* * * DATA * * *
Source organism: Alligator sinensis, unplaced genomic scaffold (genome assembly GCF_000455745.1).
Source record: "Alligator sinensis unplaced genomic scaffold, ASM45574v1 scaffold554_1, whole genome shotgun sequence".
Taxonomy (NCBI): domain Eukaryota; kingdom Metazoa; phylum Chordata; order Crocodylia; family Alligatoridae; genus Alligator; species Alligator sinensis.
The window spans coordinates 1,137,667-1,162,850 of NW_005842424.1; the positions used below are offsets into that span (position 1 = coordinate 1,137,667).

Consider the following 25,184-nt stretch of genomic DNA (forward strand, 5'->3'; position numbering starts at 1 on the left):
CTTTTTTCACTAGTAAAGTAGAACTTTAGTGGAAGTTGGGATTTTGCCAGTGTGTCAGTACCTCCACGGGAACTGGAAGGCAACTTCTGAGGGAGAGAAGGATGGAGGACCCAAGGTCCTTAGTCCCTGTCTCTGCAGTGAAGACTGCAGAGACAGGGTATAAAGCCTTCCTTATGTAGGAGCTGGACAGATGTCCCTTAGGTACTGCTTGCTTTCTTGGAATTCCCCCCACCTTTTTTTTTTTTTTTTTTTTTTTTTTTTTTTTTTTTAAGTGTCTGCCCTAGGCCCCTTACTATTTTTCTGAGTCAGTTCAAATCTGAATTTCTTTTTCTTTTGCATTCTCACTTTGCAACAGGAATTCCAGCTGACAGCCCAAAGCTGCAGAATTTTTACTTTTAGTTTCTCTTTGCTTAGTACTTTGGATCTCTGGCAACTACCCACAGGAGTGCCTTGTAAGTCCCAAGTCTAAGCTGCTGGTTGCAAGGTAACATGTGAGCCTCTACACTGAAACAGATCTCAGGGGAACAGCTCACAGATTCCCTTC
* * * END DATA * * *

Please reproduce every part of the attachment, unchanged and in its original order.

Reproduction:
Source organism: Alligator sinensis, unplaced genomic scaffold (genome assembly GCF_000455745.1).
Source record: "Alligator sinensis unplaced genomic scaffold, ASM45574v1 scaffold554_1, whole genome shotgun sequence".
Taxonomy (NCBI): domain Eukaryota; kingdom Metazoa; phylum Chordata; order Crocodylia; family Alligatoridae; genus Alligator; species Alligator sinensis.
The window spans coordinates 1,137,667-1,162,850 of NW_005842424.1; the positions used below are offsets into that span (position 1 = coordinate 1,137,667).

Consider the following 25,184-nt stretch of genomic DNA (forward strand, 5'->3'; position numbering starts at 1 on the left):
CTTTTTTCACTAGTAAAGTAGAACTTTAGTGGAAGTTGGGATTTTGCCAGTGTGTCAGTACCTCCACGGGAACTGGAAGGCAACTTCTGAGGGAGAGAAGGATGGAGGACCCAAGGTCCTTAGTCCCTGTCTCTGCAGTGAAGACTGCAGAGACAGGGTATAAAGCCTTCCTTATGTAGGAGCTGGACAGATGTCCCTTAGGTACTGCTTGCTTTCTTGGAATTCCCCCCACCTTTTTTTTTTTTTTTTTTTTTTTTTTTTTTTTTTTTAAGTGTCTGCCCTAGGCCCCTTACTATTTTTCTGAGTCAGTTCAAATCTGAATTTCTTTTTCTTTTGCATTCTCACTTTGCAACAGGAATTCCAGCTGACAGCCCAAAGCTGCAGAATTTTTACTTTTAGTTTCTCTTTGCTTAGTACTTTGGATCTCTGGCAACTACCCACAGGAGTGCCTTGTAAGTCCCAAGTCTAAGCTGCTGGTTGCAAGGTAACATGTGAGCCTCTACACTGAAACAGATCTCAGGGGAACAGCTCACAGATTCCCTTC